Unraveling the Oswaldian in all this is an arduous task, especially since the Tropicalistas were active in a troubled historical moment, and were heavily influenced by North American culture. In this, they were very different from the Modernists in 1920s Brazil and Latin America, whose strongest dialogue took place with the French. One of the criticisms leveled at Tropicalismo is that, while the Tupinambás consumed and absorbed their strongest enemies, the pervasive influence of Pop Art and Rock Music on Tropicalismo introduced questionable ingredients into its cannibalist recipes. Caetano Veloso himself reports in his book Verdade tropical (1997), that, at the time, one of his great aesthetic experiences was visiting supermarkets and admiring industrial and advertising design. Much of this criticism would come from another group, the Movimento Armorial led by Ariano Suassuna, who believed that Brazilian culture had already reached an originary amalgamation, and did not need new (and, in their view, questionable) influences from the North Americans. Once again, I do not intend to distort or diminish the importance of Tropicália or of an obvious genius like Caetano Veloso, whose most recent album, Meu coco (2021), reestablishes his faith in many of the positive values of Brazilian Modernism, which currently is being investigated in the light of new postcolonial interpretations of the culture (or cultures, as many would prefer) of Brazil (or of the Brazils, as many would prefer).

For today's aesthetic and political discussions, what interests me most is the positioning and constant self-displacement of Oswald de Andrade between the endemic and the grafted, the native and the invader. This displacement puts Antropofagia at the center of a discussion of Post-Coloniality. The cultural cannibal consequently abandons the idealized purity of indigenous peoples, and throws him or herself into the impurity of mixtures. Could there be a subtle decolonizing impulse in Antropófagia, hidden in an apology for the childlike, and in a quasi-primitivism not without a nostalgic European character (consider, for example, Paul Gauguin)?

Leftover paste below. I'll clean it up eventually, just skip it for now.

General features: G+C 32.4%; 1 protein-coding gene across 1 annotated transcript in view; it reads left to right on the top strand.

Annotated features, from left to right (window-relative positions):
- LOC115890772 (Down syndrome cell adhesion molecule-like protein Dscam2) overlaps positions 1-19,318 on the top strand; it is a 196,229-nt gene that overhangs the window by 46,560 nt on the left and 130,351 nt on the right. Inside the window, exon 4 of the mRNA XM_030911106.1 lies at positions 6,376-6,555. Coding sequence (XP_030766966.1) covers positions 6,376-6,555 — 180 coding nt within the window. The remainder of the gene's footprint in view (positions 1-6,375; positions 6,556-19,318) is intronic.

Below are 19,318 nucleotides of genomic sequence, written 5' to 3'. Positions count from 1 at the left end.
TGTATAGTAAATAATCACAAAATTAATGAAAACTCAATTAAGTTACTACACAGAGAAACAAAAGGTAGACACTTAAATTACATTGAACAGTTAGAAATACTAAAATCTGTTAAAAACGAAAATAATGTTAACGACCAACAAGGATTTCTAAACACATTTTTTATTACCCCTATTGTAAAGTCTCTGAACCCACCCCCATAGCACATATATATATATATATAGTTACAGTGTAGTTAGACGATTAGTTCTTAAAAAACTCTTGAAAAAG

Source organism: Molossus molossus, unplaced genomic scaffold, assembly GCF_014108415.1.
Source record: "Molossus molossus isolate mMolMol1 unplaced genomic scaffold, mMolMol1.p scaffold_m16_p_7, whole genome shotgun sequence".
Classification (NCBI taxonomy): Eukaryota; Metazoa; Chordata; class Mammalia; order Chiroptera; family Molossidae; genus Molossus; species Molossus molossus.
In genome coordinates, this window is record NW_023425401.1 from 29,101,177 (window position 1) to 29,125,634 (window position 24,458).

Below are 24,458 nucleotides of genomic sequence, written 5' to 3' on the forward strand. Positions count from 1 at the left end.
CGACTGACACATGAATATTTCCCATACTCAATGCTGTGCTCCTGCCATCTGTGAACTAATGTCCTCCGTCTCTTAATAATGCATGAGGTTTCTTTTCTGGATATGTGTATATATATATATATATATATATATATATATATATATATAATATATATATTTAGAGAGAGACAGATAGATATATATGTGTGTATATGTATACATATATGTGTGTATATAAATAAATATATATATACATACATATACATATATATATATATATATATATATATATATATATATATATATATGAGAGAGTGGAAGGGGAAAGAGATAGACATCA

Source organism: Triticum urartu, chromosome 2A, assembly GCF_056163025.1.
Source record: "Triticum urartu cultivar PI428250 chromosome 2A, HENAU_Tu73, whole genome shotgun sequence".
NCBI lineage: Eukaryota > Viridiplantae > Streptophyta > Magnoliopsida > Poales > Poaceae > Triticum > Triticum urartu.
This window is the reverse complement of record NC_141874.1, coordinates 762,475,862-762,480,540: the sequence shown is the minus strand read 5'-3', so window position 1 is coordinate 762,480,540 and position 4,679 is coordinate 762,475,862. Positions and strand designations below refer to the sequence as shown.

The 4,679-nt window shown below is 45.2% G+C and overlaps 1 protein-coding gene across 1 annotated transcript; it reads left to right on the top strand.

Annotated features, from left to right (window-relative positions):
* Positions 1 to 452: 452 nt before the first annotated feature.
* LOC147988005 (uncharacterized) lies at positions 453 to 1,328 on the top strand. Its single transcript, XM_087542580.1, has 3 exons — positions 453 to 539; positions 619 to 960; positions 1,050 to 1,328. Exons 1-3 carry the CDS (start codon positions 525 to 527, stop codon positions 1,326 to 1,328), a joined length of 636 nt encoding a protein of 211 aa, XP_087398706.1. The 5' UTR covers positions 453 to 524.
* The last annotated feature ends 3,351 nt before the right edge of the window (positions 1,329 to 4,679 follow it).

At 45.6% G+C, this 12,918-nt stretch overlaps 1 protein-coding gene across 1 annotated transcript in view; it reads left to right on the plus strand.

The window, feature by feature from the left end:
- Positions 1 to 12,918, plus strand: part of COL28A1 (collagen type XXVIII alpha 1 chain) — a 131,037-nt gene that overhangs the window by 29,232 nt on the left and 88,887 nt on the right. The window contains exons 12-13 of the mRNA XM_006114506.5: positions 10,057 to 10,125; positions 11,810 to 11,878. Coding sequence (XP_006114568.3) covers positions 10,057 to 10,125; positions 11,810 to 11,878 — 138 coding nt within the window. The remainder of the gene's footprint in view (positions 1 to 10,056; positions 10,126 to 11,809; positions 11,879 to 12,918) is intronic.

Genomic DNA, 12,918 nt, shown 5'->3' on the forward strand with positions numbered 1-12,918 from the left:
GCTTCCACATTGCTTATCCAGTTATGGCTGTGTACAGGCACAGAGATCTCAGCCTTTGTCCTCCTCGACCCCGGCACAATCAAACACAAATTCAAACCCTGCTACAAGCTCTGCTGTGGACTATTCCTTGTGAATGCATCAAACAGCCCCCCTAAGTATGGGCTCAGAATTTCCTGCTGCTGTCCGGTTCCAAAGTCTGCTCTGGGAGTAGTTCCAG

An essential contribution to this debate was recently made by Eduardo Sterzi, on the occasion of the centenary of the Modern Art Week of 1922, in his book Saudades do mundo: Notícias da Antropofagia (2022). In the essay “Antropofagia as war machine”, Sterzi discusses what I have called Oswald de Andrade's displacement between the endemic and the grafted. Sterzi writes that by “never reducing itself to one of the poles, and calling into question polarization itself,” in Antropofagia, “any stable identity is escaped”. It is this escape that allows Sterzi to connect Antropofagia and Amerindian Perspectivism, as described by Tânia Stolze and Eduardo Viveiros de Castro. In Amerindian  Perspectivism, binomials are set into displacement and inconstancy, especially the binomials Nature and Culture, but also the binomials Human and Animal. This returns us to the question of the near and the distant in Vilém Flusser’s ideas concerning disgust, and the very idea of eating the other or the same. If we are willing to run the risk of pan-indigenism and embrace Amerindian cosmogony, which postulates a kind of humanity in everything that lives, all animal ingestion becomes an act of cannibalism.

In our times of furious desire for constant and stable identities, Antropofagia continues as a meditation upon many necessary trains of thought.



©Paul Mecky

Ricardo Domeneck, born in 1977 in Bebedouro, São Paulo, lives and works as a writer and translator in Berlin. He has published nine volumes of poetry and two volumes of prose in Brazil to date and is the editor of the literary journal 'Peixe-boi'. Domeneck has been invited to festivals in Buenos Aires, Barcelona, Brussels, Córdoba, Dubai, Ljublijana and Madrid. With a combination of reading and performance, he has also been a guest at the Museu de Arte Moderna in Rio de Janeiro, Museo El Eco in Mexico City, and the Reina Sofia Museum in Madrid. His bilingual selection volume "Körper: ein Handbuch." was published in 2013 by Verlagshaus Berlin.